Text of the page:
Aubameyang, 28, completed his move from Borussia Dortmund to the Gunners on transfer deadline day for a club record fee. The Gabon international has taken part in two training sessions since arriving in north Nondon, but a bout of illness could delay his first appearance for the club.
Danny Welbeck, meanwhile, remains sidelined due to a hip injury but Henrikh Mkhitaryan, reunited with Aubameyang at the Emirates following their spell together at Borussia Dortmund, is set for his full debut after a brief cameo off the bench against Swansea City midweek.
"Aubameyang was sick as well so we have to assess him today. Apart from that, Welbeck is not completely back from injury. He's not ready," Wenger told a press conference, relayed through the club's official website.
"Certainly Mkhitaryan will start. That's a possibility, yes. Aubameyang, I have to assess how well he feels."
Jack Wilshere is another who has struggled with illness this week, missing the 3-1 defeat in south Wales as a result. The England international has reclaimed his starting role in the centre of midfield in recent months and Wenger hopes he will be available on Saturday – even if just for a spot on the subs' bench.
"We had Jack who was sick – I still have to assess him today. I hope he will be capable of being in the squad. He's better. He'll train with the team today and we'll see how he feels."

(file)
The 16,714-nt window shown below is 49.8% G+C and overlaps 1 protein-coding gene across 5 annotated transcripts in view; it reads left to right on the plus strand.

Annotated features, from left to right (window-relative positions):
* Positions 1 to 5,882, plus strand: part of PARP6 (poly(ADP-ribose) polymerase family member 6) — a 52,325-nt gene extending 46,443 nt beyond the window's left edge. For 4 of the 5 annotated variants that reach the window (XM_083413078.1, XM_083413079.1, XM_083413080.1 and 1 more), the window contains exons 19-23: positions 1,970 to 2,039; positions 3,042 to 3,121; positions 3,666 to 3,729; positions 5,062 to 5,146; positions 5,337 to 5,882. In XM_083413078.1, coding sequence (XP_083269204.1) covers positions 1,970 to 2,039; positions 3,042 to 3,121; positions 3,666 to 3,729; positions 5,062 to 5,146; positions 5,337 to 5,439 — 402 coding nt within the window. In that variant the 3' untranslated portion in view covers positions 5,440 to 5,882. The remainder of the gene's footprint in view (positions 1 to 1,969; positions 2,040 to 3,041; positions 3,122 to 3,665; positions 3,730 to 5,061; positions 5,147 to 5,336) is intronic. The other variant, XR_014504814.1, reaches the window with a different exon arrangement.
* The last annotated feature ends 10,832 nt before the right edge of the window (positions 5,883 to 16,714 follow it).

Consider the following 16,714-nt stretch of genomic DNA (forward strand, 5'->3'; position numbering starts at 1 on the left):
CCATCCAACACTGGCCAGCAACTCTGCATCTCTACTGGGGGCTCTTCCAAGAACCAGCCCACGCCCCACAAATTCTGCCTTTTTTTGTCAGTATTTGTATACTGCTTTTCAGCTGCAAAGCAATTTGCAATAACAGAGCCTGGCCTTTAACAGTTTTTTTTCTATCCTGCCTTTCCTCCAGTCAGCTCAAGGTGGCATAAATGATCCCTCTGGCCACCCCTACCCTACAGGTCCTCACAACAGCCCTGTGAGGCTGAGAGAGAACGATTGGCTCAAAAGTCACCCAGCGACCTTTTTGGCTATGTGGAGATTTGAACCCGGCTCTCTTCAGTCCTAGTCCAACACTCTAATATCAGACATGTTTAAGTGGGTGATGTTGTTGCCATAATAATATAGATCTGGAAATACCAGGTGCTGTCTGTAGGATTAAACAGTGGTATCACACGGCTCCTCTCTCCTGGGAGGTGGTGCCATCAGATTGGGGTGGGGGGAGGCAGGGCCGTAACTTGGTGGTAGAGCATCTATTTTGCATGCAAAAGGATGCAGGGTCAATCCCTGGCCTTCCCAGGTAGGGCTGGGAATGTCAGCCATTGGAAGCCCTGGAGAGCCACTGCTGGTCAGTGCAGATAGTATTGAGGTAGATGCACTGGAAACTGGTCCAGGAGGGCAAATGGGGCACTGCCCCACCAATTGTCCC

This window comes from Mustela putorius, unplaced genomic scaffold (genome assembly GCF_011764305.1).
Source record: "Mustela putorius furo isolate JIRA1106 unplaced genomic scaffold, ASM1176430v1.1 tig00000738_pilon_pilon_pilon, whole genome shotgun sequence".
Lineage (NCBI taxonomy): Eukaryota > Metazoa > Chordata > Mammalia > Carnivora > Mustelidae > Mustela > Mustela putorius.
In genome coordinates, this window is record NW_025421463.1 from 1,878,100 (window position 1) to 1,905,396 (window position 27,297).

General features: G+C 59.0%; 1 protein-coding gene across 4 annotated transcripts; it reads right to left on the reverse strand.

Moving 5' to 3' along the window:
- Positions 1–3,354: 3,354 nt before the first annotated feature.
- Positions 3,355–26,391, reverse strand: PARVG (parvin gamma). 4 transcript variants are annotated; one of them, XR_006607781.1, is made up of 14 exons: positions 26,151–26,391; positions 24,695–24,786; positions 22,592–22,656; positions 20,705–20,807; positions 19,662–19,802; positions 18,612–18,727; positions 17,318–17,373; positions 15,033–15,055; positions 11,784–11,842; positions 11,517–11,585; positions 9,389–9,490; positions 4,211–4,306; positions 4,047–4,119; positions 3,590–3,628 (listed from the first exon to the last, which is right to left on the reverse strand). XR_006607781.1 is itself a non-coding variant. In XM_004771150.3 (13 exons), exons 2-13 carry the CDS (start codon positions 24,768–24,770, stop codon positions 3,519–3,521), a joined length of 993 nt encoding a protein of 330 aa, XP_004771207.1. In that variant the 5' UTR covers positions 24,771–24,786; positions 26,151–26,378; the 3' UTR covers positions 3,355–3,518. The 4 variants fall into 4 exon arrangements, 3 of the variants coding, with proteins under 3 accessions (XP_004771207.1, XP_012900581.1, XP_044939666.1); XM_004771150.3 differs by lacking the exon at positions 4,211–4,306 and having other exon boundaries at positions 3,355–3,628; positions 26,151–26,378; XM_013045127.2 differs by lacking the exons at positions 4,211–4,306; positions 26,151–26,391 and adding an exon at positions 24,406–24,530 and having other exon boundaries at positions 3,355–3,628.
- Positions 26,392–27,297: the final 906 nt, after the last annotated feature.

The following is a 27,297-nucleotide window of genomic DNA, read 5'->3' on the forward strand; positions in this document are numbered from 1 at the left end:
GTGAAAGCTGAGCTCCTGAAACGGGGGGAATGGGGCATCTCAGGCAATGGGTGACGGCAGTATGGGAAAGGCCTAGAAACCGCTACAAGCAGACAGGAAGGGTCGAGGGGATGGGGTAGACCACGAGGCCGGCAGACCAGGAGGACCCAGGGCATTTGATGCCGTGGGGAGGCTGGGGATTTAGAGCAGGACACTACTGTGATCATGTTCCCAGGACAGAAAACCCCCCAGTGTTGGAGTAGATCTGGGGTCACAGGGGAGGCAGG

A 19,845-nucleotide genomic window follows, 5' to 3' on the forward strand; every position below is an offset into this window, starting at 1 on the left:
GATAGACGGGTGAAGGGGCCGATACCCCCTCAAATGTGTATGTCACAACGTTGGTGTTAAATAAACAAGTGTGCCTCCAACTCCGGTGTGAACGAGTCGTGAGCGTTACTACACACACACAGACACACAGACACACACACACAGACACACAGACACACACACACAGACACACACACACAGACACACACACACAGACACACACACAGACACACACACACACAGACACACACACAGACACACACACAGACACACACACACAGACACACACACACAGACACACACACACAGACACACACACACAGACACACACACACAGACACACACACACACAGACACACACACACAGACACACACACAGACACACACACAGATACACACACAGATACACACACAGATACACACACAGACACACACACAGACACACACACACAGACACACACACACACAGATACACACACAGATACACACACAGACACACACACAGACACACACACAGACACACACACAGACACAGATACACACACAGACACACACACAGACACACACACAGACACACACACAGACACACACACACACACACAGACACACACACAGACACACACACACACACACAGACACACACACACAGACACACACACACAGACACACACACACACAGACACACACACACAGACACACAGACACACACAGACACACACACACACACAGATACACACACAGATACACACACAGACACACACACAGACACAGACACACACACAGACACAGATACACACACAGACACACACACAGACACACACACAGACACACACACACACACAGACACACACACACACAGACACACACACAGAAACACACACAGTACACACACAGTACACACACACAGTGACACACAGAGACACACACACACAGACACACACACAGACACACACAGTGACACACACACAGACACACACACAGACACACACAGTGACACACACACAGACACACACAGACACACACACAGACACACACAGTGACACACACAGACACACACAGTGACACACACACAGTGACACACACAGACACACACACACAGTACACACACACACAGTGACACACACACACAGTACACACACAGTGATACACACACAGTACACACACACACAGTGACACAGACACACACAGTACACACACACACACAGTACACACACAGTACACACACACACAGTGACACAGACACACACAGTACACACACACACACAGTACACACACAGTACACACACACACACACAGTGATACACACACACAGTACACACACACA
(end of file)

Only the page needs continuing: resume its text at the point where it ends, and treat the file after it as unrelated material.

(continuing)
On Thursday, Arsenal announced the news that Mesut Ozil had penned a new contract at the club, which will keep him at the Emirates until 2021.
The Germany international's contract had been set to expire at the end of the season before he renewed terms, with Wilshere now in the same position. The club and the player have been in talks over a new deal for the Arsenal academy star and Wenger suggests a similar conclusion could be on the cards.
When asked if others could follow Ozil in signing new deals, Wenger said: "Yes, you know you will see that more and more, that players go to the end of a contract. I said that many times. Why? Because there's expected inflation on the wages. The demands are so high that you cannot always give in. The Alexis example is a big one. That doesn't mean that you don't start to extend the contracts early enough. We started a long, long time ago. At the end of the day, you can accept the demands or not, and that will happen more and more, especially with the level of the transfer market."